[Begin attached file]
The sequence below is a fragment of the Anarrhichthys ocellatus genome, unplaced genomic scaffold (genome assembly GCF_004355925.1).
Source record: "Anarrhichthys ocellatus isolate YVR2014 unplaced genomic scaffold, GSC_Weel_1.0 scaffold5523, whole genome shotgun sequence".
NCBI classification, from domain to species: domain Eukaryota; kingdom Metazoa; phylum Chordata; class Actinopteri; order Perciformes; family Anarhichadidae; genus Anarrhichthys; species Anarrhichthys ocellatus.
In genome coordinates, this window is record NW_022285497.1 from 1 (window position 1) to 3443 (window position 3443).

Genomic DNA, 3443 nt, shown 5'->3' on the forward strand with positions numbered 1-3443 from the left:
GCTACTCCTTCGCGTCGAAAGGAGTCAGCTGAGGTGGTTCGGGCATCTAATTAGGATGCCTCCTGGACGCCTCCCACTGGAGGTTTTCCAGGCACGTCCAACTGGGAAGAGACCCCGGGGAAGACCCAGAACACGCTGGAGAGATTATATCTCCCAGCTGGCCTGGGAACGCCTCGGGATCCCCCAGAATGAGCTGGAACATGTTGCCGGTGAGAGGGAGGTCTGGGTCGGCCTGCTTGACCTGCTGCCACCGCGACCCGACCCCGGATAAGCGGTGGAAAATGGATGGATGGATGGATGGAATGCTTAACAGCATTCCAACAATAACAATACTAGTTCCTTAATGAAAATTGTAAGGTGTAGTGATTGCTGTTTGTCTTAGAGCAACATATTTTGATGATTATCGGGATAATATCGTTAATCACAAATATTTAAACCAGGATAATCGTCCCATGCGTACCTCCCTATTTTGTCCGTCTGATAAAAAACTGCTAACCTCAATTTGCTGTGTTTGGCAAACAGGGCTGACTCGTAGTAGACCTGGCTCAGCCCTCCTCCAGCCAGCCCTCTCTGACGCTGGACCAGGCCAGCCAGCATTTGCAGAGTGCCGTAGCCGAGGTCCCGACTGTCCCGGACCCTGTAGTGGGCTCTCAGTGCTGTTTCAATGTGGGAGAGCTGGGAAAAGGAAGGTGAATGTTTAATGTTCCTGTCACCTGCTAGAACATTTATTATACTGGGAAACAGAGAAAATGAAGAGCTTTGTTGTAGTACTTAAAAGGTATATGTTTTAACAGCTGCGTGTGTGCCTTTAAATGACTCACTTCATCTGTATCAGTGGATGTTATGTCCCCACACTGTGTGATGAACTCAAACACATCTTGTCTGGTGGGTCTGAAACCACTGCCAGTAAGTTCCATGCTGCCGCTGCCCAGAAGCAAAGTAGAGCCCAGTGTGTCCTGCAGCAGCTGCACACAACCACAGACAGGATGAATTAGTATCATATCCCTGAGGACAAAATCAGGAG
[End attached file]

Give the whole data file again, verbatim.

The sequence below is a fragment of the Anarrhichthys ocellatus genome, unplaced genomic scaffold (genome assembly GCF_004355925.1).
Source record: "Anarrhichthys ocellatus isolate YVR2014 unplaced genomic scaffold, GSC_Weel_1.0 scaffold5523, whole genome shotgun sequence".
NCBI classification, from domain to species: domain Eukaryota; kingdom Metazoa; phylum Chordata; class Actinopteri; order Perciformes; family Anarhichadidae; genus Anarrhichthys; species Anarrhichthys ocellatus.
In genome coordinates, this window is record NW_022285497.1 from 1 (window position 1) to 3443 (window position 3443).

Genomic DNA, 3443 nt, shown 5'->3' on the forward strand with positions numbered 1-3443 from the left:
GCTACTCCTTCGCGTCGAAAGGAGTCAGCTGAGGTGGTTCGGGCATCTAATTAGGATGCCTCCTGGACGCCTCCCACTGGAGGTTTTCCAGGCACGTCCAACTGGGAAGAGACCCCGGGGAAGACCCAGAACACGCTGGAGAGATTATATCTCCCAGCTGGCCTGGGAACGCCTCGGGATCCCCCAGAATGAGCTGGAACATGTTGCCGGTGAGAGGGAGGTCTGGGTCGGCCTGCTTGACCTGCTGCCACCGCGACCCGACCCCGGATAAGCGGTGGAAAATGGATGGATGGATGGATGGAATGCTTAACAGCATTCCAACAATAACAATACTAGTTCCTTAATGAAAATTGTAAGGTGTAGTGATTGCTGTTTGTCTTAGAGCAACATATTTTGATGATTATCGGGATAATATCGTTAATCACAAATATTTAAACCAGGATAATCGTCCCATGCGTACCTCCCTATTTTGTCCGTCTGATAAAAAACTGCTAACCTCAATTTGCTGTGTTTGGCAAACAGGGCTGACTCGTAGTAGACCTGGCTCAGCCCTCCTCCAGCCAGCCCTCTCTGACGCTGGACCAGGCCAGCCAGCATTTGCAGAGTGCCGTAGCCGAGGTCCCGACTGTCCCGGACCCTGTAGTGGGCTCTCAGTGCTGTTTCAATGTGGGAGAGCTGGGAAAAGGAAGGTGAATGTTTAATGTTCCTGTCACCTGCTAGAACATTTATTATACTGGGAAACAGAGAAAATGAAGAGCTTTGTTGTAGTACTTAAAAGGTATATGTTTTAACAGCTGCGTGTGTGCCTTTAAATGACTCACTTCATCTGTATCAGTGGATGTTATGTCCCCACACTGTGTGATGAACTCAAACACATCTTGTCTGGTGGGTCTGAAACCACTGCCAGTAAGTTCCATGCTGCCGCTGCCCAGAAGCAAAGTAGAGCCCAGTGTGTCCTGCAGCAGCTGCACACAACCACAGACAGGATGAATTAGTATCATATCCCTGAGGACAAAATCAGGAG